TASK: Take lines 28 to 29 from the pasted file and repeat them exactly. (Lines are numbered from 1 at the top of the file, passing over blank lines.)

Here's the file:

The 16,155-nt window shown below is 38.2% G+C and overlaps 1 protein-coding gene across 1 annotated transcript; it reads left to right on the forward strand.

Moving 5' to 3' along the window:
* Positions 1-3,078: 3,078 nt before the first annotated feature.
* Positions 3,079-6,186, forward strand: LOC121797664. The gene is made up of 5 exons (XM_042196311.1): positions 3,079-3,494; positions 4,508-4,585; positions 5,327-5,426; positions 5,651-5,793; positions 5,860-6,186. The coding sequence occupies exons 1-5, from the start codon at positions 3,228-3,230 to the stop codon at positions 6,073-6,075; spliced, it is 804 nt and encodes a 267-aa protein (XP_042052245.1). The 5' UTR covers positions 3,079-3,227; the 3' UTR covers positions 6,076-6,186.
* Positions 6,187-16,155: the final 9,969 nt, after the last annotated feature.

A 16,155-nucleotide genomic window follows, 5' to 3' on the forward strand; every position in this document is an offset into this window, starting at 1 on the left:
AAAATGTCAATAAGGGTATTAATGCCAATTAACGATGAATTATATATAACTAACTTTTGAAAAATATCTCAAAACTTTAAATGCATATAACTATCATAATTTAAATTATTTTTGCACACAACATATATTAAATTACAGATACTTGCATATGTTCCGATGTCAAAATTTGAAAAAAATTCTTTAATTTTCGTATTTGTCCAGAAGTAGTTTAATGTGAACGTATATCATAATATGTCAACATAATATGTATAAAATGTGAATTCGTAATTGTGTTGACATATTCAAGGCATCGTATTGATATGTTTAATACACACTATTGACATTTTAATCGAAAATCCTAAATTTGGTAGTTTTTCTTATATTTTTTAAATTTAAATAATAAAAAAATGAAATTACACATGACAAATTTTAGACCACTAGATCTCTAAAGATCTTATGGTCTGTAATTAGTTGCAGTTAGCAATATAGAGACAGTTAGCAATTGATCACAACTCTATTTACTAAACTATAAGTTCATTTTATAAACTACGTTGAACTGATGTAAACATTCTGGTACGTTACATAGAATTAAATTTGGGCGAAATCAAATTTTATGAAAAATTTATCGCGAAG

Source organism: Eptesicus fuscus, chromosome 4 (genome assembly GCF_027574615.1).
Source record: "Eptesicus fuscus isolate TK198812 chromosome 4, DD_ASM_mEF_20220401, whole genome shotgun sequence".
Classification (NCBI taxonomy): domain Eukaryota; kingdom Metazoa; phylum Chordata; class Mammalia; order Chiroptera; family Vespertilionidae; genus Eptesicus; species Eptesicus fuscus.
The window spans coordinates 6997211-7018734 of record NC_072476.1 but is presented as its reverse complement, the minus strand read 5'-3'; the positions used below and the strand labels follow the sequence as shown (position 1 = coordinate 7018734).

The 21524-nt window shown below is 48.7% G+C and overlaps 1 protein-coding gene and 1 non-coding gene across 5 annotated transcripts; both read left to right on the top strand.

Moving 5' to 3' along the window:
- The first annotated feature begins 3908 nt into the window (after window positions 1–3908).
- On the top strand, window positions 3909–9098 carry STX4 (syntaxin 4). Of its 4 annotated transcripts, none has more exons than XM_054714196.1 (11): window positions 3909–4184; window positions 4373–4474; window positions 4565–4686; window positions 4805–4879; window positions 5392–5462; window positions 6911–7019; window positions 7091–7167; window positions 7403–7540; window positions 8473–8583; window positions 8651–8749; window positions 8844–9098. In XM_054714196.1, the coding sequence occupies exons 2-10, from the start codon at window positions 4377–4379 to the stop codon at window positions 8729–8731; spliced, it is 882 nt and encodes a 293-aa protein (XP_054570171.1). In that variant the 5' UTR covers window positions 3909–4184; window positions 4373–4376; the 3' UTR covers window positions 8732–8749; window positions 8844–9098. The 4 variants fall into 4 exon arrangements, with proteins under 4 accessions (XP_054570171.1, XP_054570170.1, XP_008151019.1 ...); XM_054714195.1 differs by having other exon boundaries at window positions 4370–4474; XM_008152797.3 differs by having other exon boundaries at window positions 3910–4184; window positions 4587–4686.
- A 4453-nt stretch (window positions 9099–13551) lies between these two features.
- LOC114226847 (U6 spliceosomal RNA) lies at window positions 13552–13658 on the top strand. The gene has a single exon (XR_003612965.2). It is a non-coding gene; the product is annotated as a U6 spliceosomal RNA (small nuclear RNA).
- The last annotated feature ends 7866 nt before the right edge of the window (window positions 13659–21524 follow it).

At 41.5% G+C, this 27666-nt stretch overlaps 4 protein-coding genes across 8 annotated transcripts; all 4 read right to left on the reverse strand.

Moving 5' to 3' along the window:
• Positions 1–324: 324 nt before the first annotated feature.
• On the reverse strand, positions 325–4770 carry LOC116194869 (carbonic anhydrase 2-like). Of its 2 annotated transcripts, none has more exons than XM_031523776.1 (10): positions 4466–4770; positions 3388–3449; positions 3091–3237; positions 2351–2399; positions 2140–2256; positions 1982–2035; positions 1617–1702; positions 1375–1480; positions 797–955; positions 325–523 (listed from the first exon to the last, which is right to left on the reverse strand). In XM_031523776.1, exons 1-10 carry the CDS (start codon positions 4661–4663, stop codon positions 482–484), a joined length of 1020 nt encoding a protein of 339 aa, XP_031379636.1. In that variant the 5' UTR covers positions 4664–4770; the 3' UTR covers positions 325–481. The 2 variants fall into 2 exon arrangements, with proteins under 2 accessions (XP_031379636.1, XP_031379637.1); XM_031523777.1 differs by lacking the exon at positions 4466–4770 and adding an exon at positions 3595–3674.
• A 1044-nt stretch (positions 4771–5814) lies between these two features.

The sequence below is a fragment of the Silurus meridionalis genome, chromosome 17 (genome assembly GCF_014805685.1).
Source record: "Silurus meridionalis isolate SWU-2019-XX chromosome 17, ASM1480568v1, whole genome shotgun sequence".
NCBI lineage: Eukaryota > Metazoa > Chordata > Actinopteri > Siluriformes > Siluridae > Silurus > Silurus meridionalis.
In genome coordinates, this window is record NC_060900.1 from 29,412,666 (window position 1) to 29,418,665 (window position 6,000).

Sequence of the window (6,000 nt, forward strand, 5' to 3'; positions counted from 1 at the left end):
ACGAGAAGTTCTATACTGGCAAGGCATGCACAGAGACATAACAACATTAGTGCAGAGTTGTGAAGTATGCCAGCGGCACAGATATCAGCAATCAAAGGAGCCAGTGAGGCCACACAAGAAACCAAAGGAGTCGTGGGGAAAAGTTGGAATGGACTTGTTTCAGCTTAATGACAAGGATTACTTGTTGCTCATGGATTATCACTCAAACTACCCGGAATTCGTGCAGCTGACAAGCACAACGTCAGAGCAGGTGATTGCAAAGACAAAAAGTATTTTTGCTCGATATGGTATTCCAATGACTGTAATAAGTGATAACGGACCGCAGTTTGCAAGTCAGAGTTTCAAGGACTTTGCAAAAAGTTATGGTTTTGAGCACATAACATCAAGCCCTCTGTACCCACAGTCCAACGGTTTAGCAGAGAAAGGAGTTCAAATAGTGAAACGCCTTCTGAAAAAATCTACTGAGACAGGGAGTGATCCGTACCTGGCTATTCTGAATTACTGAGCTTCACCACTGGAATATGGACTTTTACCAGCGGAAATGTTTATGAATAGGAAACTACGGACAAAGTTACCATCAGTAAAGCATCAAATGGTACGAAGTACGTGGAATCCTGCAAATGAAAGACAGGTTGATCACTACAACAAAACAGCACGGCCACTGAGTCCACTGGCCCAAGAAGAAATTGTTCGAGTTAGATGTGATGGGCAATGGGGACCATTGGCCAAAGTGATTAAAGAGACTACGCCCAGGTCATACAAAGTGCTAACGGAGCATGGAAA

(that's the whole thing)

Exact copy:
Sequence of the window (6,000 nt, forward strand, 5' to 3'; positions counted from 1 at the left end):
ACGAGAAGTTCTATACTGGCAAGGCATGCACAGAGACATAACAACATTAGTGCAGAGTTGTGAAGTATGCCAGCGGCACAGATATCAGCAATCAAAGGAGCCAGTGAGGCCACACAAGAAACCAAAGGAGTCGTGGGGAAAAGTTGGAATGGACTTGTTTCAGCTTAATGACAAGGATTACTTGTTGCTCATGGATTATCACTCAAACTACCCGGAATTCGTGCAGCTGACAAGCACAACGTCAGAGCAGGTGATTGCAAAGACAAAAAGTATTTTTGCTCGATATGGTATTCCAATGACTGTAATAAGTGATAACGGACCGCAGTTTGCAAGTCAGAGTTTCAAGGACTTTGCAAAAAGTTATGGTTTTGAGCACATAACATCAAGCCCTCTGTACCCACAGTCCAACGGTTTAGCAGAGAAAGGAGTTCAAATAGTGAAACGCCTTCTGAAAAAATCTACTGAGACAGGGAGTGATCCGTACCTGGCTATTCTGAATTACTGAGCTTCACCACTGGAATATGGACTTTTACCAGCGGAAATGTTTATGAATAGGAAACTACGGACAAAGTTACCATCAGTAAAGCATCAAATGGTACGAAGTACGTGGAATCCTGCAAATGAAAGACAGGTTGATCACTACAACAAAACAGCACGGCCACTGAGTCCACTGGCCCAAGAAGAAATTGTTCGAGTTAGATGTGATGGGCAATGGGGACCATTGGCCAAAGTGATTAAAGAGACTACGCCCAGGTCATACAAAGTGCTAACGGAGCATGGAAA